Meaning of sphere by Wiktionary Dictionary
- sphære ( archaic )
- sphear ( archaic )
- ( UK ) IPA: /sfɪə/, X-SAMPA: /sfI@/
- ( US ) enPR: sfîr, IPA: /sfɪr/, X-SAMPA: /sfIr/
- Rhymes: -ɪə( r )
- ( mathematics ) A regular three-dimensional object in which every cross-section is a circle; the figure described by the revolution of a circle about its diameter [from 14th c.] .
- A spherical physical object; a globe or ball. [from 14th c.]
- ( astronomy, now rare ) The apparent outer limit of space; the edge of the heavens, imagined as a hollow globe within which celestial bodies appear to be embedded. [from 14th c.]
- ( historical, astronomy, mythology ) Any of the concentric hollow transparent globes formerly believed to rotate around the Earth, and which carried the heavenly bodies; there were originally believed to be eight, and later nine and ten; friction between them was thought to cause a harmonious sound ( the music of the spheres ). [from 14th c.]
- 1603, John Florio, translating Michel de Montaigne, Essays, vol. 1 p. 153:
- 1646, Thomas Browne, Pseudodoxia Epidemica, I.6:
- ( mythology ) An area of activity for a planet; or by extension, an area of influence for a god, hero etc. [from 14th c.]
- ( figuratively ) The region in which something or someone is active; one's province, domain. [from 17th c.]
- ( geometry ) The set of all points in three-dimensional Euclidean space ( or n.-dimensional space, in topology ) that are a fixed distance from a fixed point [from 20th c.] .
- Sphere n. [OE. spere, OF. espere, F. sphère, L. sphaera,. Gr. a sphere, a ball.]
1. ( Geom. ) A body or space contained under a single surface, which in every part is equally distant from a point within called its center.
2. Hence, any globe or globular body, especially a celestial one, as the sun, a planet, or the earth.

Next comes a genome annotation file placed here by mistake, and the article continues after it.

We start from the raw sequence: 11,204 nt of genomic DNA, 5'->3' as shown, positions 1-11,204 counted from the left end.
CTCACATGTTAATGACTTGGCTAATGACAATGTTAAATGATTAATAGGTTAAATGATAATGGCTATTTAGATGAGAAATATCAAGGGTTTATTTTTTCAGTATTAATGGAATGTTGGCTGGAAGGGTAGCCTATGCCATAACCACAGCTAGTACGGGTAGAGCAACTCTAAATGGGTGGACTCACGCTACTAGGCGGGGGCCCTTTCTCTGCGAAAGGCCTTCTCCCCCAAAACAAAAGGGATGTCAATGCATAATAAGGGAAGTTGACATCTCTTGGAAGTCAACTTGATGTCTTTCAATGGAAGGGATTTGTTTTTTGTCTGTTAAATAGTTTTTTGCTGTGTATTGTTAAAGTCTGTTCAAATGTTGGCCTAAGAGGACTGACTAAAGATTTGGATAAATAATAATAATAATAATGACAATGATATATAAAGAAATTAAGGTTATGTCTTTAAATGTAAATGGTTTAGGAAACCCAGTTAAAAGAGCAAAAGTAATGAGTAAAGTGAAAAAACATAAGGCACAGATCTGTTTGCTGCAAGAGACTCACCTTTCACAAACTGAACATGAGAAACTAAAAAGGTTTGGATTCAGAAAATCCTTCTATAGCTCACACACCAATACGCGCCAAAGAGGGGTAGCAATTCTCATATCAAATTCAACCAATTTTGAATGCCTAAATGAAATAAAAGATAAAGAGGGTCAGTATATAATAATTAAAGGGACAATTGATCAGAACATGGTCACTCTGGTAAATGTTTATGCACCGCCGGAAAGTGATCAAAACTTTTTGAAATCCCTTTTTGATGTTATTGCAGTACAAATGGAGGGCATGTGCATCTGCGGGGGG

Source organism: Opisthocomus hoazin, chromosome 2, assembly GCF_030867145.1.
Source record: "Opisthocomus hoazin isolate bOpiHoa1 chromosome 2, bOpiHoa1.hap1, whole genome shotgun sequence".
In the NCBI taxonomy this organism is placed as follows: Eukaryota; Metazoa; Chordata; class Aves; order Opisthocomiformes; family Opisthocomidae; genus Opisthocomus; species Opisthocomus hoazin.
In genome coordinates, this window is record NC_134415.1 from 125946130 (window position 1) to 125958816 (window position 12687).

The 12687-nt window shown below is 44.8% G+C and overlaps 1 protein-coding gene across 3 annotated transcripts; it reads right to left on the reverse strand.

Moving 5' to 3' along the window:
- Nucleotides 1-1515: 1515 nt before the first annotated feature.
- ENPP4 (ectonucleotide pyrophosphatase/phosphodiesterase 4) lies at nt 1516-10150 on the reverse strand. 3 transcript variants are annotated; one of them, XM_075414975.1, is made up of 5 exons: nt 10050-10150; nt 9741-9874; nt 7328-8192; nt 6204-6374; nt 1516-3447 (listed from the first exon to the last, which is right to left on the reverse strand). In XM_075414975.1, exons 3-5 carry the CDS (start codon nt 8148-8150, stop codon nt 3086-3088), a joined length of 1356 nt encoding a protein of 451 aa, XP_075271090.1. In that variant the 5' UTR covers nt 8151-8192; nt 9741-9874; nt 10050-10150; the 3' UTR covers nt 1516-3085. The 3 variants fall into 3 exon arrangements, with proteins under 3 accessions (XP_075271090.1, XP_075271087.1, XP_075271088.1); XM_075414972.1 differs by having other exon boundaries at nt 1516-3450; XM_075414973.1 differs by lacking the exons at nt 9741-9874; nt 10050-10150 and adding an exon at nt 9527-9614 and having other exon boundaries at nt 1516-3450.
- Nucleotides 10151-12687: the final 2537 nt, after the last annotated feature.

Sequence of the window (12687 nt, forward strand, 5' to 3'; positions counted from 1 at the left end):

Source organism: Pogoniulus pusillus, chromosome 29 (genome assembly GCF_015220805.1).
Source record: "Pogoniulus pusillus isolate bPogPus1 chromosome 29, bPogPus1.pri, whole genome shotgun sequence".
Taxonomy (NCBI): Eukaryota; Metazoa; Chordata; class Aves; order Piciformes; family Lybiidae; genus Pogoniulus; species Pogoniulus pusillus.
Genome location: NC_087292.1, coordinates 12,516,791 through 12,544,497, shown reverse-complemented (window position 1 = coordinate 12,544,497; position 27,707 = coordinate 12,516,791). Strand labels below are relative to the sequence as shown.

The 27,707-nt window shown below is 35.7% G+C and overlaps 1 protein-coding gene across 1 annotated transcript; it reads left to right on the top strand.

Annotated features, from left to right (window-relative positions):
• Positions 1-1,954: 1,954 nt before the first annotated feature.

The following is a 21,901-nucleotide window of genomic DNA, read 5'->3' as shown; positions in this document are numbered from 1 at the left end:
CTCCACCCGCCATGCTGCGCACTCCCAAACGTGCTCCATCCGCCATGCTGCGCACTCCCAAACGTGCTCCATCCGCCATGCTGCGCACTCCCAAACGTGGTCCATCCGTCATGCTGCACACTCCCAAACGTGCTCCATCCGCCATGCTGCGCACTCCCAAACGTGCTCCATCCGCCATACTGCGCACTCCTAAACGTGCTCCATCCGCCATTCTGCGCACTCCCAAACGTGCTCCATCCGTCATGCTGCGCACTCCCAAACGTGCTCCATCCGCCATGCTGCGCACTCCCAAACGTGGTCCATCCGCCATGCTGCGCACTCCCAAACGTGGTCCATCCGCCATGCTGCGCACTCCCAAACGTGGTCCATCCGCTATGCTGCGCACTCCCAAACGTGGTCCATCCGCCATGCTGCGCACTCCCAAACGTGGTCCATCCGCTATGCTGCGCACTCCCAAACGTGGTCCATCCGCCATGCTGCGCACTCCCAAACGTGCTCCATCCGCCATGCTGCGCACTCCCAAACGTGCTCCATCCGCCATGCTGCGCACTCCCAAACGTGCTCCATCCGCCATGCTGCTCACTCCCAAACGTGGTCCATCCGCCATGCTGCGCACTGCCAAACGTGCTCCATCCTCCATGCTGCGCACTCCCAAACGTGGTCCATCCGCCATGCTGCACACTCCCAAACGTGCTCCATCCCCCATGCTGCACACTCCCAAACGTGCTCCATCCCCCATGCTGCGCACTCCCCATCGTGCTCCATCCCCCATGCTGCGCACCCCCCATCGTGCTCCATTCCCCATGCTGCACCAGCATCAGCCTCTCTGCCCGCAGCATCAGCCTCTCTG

Of celestial bodies, first the sun,
A mighty sphere, he framed. Milton.
3. ( Astron. ) The apparent surface of the heavens, which is assumed to be spherical and everywhere equally distant, in which the heavenly bodies appear to have their places, and on which the various astronomical circles, as of right ascension and declination, the equator, ecliptic, etc., are conceived to be drawn; an ideal geometrical sphere, with the astronomical and geographical circles in their proper positions on it. In ancient astronomy, one of the concentric and eccentric revolving spherical transparent shells in which the stars, sun, planets, and moon were supposed to be set, and by which they were carried, in such a manner as to produce their apparent motions.
4. ( Logic ) The extension of a general conception, or the totality of the individuals or species to which it may be applied.
5. Circuit or range of action, knowledge, or influence; compass; province; employment; place of existence.
To be called into a huge sphere, and not to be seen to move in 't. Shak.
Taking her out of the ordinary relations with humanity, and inclosing her in a sphere by herself. Hawthorne.
Each in his hidden sphere of joy or woe
Our hermit spirits dwell. Keble.
6. Rank; order of society; social positions.
7. An orbit, as of a star; a socket. [R.] Shak.
Armillary sphere, Crystalline sphere, Oblique sphere,. See under Armillary, Crystalline,. -- Doctrine of the sphere, applications of the principles of spherical trigonometry to the properties and relations of the circles of the sphere, and the problems connected with them, in astronomy and geography, as to the latitudes and longitudes, distance and bearing, of places on the earth, and the right ascension and declination, altitude and azimuth, rising and setting, etc., of the heavenly bodies; spherical geometry. -- Music of the spheres. See under Music.
Syn. -- Globe; orb; circle. See Globe.
- Sphere v. t. [imp. & p. p. Sphered ; p. pr. & vb. n. Sphering.]
1. To place in a sphere, or among the spheres; to insphere.
The glorious planet Sol
In noble eminence enthroned and sphered
Amidst the other. Shak.
2. To form into roundness; to make spherical, or spheral; to perfect. Tennyson.
By Wiktionary ( 2012/07/24 00:15 UTC Version )
Explanation of sphere by Wordnet Dictionary
Definition of sphere by GCIDE Dictionary